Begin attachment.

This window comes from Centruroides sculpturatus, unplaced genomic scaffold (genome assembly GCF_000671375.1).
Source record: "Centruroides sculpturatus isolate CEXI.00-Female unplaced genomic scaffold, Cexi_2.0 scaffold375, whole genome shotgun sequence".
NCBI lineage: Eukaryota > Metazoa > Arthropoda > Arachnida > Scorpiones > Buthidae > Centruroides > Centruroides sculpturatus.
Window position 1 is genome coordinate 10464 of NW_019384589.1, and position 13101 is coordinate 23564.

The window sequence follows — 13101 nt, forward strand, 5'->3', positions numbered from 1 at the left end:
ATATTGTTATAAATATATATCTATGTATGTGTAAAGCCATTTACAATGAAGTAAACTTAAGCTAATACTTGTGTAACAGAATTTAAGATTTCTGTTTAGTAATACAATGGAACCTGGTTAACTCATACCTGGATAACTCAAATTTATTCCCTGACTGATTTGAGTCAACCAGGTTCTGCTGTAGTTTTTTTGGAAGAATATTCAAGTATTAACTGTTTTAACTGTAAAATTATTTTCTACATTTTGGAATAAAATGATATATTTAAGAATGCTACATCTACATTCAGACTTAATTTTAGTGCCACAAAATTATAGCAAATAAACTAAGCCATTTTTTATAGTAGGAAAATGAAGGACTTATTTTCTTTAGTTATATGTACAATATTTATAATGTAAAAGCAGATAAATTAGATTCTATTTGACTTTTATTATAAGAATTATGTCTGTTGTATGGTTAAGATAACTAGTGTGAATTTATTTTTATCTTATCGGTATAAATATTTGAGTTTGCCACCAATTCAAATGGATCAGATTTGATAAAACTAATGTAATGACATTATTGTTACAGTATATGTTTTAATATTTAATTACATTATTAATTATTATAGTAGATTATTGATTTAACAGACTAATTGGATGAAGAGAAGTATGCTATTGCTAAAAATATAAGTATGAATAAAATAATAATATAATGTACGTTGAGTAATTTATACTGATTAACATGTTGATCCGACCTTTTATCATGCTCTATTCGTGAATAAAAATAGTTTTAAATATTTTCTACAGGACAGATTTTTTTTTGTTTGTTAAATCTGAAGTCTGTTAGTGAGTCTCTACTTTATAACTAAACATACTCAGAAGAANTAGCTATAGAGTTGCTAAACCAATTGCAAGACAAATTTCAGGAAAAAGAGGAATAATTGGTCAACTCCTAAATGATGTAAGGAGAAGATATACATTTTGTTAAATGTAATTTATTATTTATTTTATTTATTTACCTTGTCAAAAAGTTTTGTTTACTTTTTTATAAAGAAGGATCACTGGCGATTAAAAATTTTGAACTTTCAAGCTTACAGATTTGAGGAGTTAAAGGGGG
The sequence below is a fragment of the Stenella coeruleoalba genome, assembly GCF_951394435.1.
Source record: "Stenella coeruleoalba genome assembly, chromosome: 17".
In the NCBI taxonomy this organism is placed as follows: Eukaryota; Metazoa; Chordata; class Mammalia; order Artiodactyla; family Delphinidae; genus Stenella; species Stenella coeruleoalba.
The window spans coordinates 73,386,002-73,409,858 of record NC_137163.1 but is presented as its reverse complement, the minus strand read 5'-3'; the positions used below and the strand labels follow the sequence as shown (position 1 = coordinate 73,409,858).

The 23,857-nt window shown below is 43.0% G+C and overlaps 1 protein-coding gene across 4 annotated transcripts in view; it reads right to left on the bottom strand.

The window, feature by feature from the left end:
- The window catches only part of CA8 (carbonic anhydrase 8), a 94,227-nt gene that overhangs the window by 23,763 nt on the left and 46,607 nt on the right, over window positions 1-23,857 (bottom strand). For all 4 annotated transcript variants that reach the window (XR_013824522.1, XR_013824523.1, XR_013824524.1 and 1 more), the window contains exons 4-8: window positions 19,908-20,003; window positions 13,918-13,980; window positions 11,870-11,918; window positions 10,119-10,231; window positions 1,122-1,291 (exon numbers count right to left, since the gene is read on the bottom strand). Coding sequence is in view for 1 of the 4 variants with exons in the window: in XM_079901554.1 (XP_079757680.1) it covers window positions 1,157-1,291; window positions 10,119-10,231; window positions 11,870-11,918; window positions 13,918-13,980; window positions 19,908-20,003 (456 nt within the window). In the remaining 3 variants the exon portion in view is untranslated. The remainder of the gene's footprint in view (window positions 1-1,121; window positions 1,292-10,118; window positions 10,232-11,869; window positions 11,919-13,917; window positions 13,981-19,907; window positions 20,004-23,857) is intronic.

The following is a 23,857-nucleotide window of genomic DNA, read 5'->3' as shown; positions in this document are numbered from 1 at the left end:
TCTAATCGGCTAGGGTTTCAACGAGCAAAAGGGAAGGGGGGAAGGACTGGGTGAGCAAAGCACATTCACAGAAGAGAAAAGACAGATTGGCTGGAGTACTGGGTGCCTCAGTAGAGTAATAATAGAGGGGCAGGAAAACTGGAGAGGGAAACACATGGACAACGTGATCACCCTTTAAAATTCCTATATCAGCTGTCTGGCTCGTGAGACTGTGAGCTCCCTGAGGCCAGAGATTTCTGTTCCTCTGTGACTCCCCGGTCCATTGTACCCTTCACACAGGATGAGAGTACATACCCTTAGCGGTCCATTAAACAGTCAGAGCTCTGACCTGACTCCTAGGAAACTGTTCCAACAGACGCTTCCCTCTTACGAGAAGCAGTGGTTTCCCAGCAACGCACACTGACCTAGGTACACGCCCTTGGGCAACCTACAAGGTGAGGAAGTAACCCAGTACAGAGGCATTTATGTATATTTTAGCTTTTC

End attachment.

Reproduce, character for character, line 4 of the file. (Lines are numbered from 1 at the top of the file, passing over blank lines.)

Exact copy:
Window position 1 is genome coordinate 10464 of NW_019384589.1, and position 13101 is coordinate 23564.